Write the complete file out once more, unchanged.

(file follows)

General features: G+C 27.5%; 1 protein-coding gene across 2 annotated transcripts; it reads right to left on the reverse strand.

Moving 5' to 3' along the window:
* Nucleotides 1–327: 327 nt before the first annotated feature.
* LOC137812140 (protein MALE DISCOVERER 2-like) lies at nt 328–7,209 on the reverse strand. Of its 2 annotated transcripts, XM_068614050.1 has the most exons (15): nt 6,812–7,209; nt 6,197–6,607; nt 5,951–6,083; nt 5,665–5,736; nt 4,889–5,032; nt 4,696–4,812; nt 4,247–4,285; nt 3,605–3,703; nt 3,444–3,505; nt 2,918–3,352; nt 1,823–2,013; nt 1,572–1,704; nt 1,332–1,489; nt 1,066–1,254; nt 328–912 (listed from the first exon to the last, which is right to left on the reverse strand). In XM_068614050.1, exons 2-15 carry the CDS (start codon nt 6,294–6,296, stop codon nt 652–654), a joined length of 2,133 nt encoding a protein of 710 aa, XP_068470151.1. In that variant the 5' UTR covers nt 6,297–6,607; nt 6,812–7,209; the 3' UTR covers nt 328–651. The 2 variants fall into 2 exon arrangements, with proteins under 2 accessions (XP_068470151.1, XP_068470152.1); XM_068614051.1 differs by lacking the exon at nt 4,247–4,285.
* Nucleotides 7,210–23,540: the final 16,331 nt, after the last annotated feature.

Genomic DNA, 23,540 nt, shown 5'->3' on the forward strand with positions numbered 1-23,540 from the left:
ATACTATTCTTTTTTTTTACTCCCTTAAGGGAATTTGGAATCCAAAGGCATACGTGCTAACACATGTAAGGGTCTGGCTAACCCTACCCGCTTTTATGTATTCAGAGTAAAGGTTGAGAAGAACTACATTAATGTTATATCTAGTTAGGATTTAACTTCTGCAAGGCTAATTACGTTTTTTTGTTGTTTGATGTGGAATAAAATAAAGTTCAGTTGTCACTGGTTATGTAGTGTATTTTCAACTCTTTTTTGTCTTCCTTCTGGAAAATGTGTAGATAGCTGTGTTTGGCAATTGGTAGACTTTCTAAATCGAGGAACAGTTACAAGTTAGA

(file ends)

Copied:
General features: G+C 27.5%; 1 protein-coding gene across 2 annotated transcripts; it reads right to left on the reverse strand.

Moving 5' to 3' along the window:
* Nucleotides 1–327: 327 nt before the first annotated feature.
* LOC137812140 (protein MALE DISCOVERER 2-like) lies at nt 328–7,209 on the reverse strand. Of its 2 annotated transcripts, XM_068614050.1 has the most exons (15): nt 6,812–7,209; nt 6,197–6,607; nt 5,951–6,083; nt 5,665–5,736; nt 4,889–5,032; nt 4,696–4,812; nt 4,247–4,285; nt 3,605–3,703; nt 3,444–3,505; nt 2,918–3,352; nt 1,823–2,013; nt 1,572–1,704; nt 1,332–1,489; nt 1,066–1,254; nt 328–912 (listed from the first exon to the last, which is right to left on the reverse strand). In XM_068614050.1, exons 2-15 carry the CDS (start codon nt 6,294–6,296, stop codon nt 652–654), a joined length of 2,133 nt encoding a protein of 710 aa, XP_068470151.1. In that variant the 5' UTR covers nt 6,297–6,607; nt 6,812–7,209; the 3' UTR covers nt 328–651. The 2 variants fall into 2 exon arrangements, with proteins under 2 accessions (XP_068470151.1, XP_068470152.1); XM_068614051.1 differs by lacking the exon at nt 4,247–4,285.
* Nucleotides 7,210–23,540: the final 16,331 nt, after the last annotated feature.

Genomic DNA, 23,540 nt, shown 5'->3' on the forward strand with positions numbered 1-23,540 from the left:
ATACTATTCTTTTTTTTTACTCCCTTAAGGGAATTTGGAATCCAAAGGCATACGTGCTAACACATGTAAGGGTCTGGCTAACCCTACCCGCTTTTATGTATTCAGAGTAAAGGTTGAGAAGAACTACATTAATGTTATATCTAGTTAGGATTTAACTTCTGCAAGGCTAATTACGTTTTTTTGTTGTTTGATGTGGAATAAAATAAAGTTCAGTTGTCACTGGTTATGTAGTGTATTTTCAACTCTTTTTTGTCTTCCTTCTGGAAAATGTGTAGATAGCTGTGTTTGGCAATTGGTAGACTTTCTAAATCGAGGAACAGTTACAAGTTAGA